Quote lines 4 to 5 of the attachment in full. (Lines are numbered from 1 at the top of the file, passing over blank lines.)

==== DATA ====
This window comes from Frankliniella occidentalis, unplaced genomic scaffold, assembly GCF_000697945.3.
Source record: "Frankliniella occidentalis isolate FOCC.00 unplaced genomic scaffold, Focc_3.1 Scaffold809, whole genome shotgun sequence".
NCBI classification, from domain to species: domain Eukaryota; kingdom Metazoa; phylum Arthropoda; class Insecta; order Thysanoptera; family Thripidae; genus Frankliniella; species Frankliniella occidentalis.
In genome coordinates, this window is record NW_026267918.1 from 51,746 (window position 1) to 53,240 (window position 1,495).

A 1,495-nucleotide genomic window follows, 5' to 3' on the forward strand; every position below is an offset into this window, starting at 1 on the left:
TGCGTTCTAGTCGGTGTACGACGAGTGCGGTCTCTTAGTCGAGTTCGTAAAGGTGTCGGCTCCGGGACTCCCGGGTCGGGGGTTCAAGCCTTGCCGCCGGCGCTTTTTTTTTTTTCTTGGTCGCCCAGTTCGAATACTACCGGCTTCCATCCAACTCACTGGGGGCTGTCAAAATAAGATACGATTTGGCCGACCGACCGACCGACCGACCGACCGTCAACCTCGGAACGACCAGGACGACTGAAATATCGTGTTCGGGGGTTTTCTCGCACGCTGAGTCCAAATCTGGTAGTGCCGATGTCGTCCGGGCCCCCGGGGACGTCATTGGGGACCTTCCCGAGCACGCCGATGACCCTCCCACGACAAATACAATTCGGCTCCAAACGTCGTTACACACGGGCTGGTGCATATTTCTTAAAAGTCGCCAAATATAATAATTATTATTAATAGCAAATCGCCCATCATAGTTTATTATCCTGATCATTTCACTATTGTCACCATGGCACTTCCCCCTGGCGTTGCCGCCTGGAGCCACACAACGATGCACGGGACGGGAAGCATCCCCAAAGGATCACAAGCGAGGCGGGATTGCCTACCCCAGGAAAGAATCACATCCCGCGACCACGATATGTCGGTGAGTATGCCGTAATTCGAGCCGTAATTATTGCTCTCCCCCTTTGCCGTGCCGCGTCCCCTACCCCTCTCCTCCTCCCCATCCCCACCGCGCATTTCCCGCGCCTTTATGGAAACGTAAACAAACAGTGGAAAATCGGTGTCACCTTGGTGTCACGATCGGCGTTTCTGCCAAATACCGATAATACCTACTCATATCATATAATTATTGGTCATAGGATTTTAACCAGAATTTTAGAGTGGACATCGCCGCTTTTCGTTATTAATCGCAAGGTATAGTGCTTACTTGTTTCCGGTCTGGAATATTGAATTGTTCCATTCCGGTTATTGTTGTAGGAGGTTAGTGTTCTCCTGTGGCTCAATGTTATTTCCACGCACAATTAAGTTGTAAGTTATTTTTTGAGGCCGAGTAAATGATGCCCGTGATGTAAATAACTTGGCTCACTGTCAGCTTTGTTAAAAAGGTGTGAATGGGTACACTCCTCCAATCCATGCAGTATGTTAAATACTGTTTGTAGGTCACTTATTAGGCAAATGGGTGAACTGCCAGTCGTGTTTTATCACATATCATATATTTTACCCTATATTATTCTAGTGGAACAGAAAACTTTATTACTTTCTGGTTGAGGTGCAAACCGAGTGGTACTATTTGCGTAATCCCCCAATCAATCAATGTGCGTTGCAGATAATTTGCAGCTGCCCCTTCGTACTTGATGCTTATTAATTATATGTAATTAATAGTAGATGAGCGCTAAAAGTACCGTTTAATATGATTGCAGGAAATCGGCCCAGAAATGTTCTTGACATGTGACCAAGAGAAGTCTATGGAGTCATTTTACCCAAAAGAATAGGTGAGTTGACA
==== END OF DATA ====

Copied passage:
In genome coordinates, this window is record NW_026267918.1 from 51,746 (window position 1) to 53,240 (window position 1,495).

A 1,495-nucleotide genomic window follows, 5' to 3' on the forward strand; every position below is an offset into this window, starting at 1 on the left: